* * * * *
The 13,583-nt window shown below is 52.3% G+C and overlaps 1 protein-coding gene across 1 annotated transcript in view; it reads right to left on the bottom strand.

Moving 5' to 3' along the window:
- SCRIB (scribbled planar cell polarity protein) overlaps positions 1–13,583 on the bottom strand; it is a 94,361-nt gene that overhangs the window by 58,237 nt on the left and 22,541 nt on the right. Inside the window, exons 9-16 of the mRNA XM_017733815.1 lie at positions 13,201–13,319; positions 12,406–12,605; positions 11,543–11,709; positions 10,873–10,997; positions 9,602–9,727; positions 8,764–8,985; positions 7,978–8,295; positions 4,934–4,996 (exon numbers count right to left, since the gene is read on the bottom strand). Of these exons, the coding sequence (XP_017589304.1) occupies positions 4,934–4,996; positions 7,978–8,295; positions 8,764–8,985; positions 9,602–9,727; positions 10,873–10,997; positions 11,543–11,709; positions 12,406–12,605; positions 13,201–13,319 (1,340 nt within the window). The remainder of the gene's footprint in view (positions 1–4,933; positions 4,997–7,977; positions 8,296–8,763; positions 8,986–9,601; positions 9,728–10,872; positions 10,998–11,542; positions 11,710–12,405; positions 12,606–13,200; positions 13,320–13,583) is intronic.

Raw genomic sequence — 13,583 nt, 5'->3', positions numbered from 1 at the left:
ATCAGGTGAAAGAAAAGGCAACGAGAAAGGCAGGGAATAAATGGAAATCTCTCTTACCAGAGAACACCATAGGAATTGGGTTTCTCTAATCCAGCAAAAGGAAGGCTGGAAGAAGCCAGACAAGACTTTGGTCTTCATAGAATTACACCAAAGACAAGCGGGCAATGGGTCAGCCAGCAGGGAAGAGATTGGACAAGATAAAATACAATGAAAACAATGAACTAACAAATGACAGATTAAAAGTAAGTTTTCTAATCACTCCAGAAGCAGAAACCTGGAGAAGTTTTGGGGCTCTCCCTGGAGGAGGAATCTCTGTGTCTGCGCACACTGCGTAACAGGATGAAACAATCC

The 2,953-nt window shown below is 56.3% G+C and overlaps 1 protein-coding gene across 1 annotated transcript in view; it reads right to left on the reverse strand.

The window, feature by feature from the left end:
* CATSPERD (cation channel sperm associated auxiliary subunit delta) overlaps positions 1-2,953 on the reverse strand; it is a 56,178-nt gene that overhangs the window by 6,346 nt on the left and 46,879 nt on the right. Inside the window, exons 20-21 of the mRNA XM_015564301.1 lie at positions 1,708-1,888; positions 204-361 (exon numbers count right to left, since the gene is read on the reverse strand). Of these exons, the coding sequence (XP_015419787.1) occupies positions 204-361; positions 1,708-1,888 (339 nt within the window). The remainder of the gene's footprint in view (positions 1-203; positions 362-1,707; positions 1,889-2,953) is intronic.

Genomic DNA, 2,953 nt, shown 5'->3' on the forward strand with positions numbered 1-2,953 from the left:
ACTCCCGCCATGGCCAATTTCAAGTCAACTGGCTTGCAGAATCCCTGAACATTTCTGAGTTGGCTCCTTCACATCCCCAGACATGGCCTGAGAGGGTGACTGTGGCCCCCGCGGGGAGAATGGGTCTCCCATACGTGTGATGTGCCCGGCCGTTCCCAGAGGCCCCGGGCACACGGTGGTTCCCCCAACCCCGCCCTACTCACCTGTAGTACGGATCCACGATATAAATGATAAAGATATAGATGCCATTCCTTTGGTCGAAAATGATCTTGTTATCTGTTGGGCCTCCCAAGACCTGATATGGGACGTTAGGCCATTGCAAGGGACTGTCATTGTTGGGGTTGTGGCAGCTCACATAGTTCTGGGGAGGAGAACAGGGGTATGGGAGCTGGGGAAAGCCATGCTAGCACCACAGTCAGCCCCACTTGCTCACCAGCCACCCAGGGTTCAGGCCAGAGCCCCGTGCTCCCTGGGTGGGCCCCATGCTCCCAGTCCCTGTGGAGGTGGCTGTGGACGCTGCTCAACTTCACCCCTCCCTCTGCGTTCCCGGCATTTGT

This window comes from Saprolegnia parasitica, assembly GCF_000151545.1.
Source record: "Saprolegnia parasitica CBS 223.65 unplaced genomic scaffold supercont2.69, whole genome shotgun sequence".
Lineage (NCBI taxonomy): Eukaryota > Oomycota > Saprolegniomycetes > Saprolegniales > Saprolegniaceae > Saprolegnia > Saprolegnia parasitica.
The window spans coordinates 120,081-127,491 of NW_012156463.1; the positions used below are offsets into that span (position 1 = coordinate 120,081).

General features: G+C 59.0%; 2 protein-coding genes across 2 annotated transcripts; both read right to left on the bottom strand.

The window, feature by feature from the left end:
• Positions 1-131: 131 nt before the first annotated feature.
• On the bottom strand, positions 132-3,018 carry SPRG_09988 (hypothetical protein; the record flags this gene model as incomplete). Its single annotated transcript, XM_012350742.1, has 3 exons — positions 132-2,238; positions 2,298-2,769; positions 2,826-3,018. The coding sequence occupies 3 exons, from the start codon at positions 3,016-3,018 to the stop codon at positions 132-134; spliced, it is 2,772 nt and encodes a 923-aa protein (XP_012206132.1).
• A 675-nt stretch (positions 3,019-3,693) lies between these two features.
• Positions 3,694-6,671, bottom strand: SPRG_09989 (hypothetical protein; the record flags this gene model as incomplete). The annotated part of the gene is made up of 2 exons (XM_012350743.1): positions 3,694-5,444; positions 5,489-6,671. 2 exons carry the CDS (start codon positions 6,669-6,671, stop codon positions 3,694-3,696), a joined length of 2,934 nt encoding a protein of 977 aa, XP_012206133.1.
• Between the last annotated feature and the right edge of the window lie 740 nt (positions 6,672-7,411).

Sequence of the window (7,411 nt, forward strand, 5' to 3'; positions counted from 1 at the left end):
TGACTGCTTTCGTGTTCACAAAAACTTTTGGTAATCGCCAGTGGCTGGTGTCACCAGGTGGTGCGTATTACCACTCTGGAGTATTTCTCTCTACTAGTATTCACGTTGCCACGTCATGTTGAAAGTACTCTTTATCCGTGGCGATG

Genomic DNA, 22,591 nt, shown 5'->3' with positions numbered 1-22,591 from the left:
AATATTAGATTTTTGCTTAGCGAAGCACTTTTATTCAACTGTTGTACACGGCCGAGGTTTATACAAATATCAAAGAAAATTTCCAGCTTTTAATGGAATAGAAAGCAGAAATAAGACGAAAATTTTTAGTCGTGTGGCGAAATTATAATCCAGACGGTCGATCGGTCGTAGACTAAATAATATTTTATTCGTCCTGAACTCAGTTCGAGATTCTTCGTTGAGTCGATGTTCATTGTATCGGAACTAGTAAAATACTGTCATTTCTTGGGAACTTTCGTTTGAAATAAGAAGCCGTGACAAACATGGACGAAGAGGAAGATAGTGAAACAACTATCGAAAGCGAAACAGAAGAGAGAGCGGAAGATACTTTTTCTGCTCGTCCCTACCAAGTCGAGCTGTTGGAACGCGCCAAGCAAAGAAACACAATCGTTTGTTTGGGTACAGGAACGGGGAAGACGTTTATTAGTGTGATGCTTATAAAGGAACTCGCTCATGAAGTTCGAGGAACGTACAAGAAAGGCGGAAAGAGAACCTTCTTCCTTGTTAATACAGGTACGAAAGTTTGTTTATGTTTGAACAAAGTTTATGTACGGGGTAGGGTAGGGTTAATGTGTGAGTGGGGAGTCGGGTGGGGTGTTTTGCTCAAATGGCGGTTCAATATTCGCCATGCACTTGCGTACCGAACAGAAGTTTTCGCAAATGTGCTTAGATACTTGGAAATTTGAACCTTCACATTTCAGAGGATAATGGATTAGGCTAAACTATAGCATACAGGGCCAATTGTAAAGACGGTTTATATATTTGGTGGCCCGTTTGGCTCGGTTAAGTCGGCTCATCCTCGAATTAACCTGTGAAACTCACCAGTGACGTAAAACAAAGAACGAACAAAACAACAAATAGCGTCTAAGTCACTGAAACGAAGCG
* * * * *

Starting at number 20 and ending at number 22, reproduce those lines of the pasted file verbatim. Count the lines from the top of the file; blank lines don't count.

• Positions 3,694-6,671, bottom strand: SPRG_09989 (hypothetical protein; the record flags this gene model as incomplete). The annotated part of the gene is made up of 2 exons (XM_012350743.1): positions 3,694-5,444; positions 5,489-6,671. 2 exons carry the CDS (start codon positions 6,669-6,671, stop codon positions 3,694-3,696), a joined length of 2,934 nt encoding a protein of 977 aa, XP_012206133.1.
• Between the last annotated feature and the right edge of the window lie 740 nt (positions 6,672-7,411).

Sequence of the window (7,411 nt, forward strand, 5' to 3'; positions counted from 1 at the left end):